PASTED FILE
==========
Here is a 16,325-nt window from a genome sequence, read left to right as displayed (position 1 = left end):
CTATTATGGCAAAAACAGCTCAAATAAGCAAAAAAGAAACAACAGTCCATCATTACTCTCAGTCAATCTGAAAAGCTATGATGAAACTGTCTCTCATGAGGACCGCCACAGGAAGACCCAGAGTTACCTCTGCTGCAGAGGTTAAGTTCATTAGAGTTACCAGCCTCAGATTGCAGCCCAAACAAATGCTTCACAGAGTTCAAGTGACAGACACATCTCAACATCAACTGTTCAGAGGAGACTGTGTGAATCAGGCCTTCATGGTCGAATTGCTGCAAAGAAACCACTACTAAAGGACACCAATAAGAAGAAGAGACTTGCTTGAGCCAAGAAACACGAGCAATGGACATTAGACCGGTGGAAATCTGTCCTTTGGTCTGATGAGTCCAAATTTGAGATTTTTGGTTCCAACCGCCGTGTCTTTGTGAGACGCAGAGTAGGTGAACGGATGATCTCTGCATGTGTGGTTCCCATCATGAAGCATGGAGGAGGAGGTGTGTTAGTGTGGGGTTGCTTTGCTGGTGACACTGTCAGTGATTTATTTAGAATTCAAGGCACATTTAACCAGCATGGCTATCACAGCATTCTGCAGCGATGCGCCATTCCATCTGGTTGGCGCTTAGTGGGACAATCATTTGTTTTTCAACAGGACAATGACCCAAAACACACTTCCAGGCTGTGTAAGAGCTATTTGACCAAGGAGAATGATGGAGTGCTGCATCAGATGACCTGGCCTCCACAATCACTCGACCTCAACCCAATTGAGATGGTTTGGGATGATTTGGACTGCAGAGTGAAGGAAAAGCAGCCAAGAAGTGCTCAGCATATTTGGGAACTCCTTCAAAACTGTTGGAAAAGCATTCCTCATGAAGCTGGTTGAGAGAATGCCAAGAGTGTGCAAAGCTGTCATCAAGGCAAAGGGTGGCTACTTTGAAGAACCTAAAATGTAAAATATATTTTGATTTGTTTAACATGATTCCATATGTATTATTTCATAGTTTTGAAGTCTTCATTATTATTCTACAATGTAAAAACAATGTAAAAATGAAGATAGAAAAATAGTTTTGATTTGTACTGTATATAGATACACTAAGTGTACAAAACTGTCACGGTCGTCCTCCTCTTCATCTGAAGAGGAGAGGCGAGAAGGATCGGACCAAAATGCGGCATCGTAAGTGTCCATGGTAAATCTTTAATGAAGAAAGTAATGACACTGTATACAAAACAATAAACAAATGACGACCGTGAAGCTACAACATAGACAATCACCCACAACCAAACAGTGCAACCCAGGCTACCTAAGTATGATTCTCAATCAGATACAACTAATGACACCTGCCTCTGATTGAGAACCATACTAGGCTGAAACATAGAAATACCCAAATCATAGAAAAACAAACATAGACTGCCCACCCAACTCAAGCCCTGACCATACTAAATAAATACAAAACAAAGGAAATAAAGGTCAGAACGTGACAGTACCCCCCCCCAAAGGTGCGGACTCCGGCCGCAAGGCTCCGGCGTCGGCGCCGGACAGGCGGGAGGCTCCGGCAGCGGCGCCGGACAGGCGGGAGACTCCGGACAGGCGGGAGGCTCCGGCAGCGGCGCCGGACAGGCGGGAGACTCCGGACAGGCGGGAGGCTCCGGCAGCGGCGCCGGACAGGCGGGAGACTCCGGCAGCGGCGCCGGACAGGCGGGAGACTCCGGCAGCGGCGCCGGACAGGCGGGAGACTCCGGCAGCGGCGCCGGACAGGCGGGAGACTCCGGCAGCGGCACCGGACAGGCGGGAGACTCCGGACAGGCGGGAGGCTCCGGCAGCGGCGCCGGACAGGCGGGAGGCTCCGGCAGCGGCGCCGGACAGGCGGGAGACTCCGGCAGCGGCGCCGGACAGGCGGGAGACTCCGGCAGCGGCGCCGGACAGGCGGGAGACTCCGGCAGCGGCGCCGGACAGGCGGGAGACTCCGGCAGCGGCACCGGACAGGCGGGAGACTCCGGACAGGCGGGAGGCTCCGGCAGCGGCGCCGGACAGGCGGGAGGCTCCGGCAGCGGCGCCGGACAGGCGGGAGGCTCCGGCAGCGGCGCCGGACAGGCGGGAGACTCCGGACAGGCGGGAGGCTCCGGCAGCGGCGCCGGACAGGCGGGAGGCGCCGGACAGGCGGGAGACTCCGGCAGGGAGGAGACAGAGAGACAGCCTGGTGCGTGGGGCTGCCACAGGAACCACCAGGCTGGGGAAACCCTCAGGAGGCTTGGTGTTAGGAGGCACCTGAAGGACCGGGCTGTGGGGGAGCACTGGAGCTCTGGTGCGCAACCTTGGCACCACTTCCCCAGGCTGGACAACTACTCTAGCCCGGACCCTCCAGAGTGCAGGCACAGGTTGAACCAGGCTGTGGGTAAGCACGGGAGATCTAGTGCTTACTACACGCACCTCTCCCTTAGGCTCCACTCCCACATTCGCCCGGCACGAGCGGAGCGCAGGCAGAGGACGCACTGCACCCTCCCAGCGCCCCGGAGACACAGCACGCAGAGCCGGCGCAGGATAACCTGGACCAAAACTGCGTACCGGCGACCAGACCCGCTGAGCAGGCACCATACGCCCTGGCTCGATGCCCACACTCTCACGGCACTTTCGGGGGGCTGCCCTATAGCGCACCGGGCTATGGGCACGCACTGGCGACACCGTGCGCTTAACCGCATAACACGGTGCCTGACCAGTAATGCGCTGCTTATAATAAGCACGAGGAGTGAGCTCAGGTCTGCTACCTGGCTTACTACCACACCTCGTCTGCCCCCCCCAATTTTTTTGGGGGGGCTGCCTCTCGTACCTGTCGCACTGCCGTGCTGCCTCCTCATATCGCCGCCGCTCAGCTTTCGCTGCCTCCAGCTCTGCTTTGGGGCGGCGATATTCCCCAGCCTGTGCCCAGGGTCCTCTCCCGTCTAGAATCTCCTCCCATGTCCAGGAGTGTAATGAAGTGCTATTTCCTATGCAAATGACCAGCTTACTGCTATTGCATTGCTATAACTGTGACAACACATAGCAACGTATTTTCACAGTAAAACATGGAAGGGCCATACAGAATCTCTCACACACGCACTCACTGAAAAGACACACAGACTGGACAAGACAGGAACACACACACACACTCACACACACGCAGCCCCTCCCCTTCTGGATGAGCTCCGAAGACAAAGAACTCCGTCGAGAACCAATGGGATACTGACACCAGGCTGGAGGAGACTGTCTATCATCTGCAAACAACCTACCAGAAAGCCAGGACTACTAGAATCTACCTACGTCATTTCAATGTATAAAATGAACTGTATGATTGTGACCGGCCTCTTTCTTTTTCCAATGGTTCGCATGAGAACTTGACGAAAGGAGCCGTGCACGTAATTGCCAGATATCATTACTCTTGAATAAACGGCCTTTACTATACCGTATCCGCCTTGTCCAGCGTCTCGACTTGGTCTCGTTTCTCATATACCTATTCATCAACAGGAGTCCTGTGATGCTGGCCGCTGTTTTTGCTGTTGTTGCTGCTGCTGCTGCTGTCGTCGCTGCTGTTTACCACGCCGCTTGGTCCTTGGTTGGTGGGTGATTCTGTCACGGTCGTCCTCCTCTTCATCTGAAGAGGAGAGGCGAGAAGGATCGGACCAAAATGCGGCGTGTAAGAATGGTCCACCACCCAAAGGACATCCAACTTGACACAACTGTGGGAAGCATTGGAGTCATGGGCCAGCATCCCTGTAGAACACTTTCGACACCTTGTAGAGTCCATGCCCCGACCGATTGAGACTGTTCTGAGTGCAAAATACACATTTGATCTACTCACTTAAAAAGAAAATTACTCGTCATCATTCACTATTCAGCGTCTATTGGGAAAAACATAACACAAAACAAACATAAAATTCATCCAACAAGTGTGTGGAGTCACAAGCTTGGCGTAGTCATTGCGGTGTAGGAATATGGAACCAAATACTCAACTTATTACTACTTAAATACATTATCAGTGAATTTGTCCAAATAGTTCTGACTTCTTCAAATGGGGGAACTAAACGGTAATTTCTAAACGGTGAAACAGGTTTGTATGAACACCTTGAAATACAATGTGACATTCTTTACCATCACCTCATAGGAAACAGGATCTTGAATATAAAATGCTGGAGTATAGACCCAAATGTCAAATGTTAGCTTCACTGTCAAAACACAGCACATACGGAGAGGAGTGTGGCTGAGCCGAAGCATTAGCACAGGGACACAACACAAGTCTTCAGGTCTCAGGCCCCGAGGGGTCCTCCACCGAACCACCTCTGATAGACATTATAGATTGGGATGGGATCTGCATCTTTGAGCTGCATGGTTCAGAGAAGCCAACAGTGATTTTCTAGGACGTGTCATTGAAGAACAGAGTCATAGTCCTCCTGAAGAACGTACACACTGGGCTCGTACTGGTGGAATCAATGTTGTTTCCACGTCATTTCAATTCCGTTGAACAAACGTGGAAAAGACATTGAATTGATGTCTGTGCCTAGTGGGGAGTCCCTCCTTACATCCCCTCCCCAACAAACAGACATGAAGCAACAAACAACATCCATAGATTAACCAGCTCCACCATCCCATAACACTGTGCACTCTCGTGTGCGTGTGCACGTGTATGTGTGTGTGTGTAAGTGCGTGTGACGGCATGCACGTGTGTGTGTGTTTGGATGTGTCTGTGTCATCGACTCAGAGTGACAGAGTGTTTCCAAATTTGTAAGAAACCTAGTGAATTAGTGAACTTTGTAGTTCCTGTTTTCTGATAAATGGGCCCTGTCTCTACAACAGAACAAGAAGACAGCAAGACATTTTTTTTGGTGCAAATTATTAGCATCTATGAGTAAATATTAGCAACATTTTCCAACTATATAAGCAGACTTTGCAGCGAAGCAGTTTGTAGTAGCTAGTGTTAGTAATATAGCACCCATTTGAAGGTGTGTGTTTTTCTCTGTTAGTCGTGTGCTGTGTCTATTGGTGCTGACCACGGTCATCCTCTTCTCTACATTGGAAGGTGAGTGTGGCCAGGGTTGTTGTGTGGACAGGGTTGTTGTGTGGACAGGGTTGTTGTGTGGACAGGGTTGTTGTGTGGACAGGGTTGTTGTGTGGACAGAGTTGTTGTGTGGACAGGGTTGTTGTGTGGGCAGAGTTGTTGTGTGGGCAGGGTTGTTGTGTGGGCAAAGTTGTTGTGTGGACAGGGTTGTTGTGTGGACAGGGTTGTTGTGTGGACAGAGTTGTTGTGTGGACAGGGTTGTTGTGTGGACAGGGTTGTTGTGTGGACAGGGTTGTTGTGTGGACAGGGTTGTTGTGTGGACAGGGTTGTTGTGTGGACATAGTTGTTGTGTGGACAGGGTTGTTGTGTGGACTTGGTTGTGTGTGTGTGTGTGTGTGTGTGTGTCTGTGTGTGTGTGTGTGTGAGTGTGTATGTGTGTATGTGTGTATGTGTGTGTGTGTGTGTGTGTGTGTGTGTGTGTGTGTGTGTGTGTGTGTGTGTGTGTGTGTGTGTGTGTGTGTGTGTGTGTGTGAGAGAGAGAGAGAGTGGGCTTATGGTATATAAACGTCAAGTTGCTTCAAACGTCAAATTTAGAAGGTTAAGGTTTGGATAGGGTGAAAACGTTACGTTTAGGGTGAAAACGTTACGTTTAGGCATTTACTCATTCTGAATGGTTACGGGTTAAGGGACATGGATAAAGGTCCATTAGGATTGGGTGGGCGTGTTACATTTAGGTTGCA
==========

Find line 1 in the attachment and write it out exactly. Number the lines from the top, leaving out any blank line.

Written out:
Here is a 16,325-nt window from a genome sequence, read left to right as displayed (position 1 = left end):